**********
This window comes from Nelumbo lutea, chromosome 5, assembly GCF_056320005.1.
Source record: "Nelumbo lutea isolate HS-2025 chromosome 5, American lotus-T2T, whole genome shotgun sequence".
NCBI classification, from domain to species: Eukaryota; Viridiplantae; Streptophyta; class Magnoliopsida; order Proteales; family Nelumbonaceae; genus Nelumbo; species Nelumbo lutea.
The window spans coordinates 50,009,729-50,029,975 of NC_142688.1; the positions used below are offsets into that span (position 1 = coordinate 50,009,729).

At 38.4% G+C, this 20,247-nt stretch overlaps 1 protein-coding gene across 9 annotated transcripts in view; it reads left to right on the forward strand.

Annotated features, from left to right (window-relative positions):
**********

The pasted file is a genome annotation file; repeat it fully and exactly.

This window comes from Nelumbo lutea, chromosome 5, assembly GCF_056320005.1.
Source record: "Nelumbo lutea isolate HS-2025 chromosome 5, American lotus-T2T, whole genome shotgun sequence".
NCBI classification, from domain to species: Eukaryota; Viridiplantae; Streptophyta; class Magnoliopsida; order Proteales; family Nelumbonaceae; genus Nelumbo; species Nelumbo lutea.
The window spans coordinates 50,009,729-50,029,975 of NC_142688.1; the positions used below are offsets into that span (position 1 = coordinate 50,009,729).

At 38.4% G+C, this 20,247-nt stretch overlaps 1 protein-coding gene across 9 annotated transcripts in view; it reads left to right on the forward strand.

Annotated features, from left to right (window-relative positions):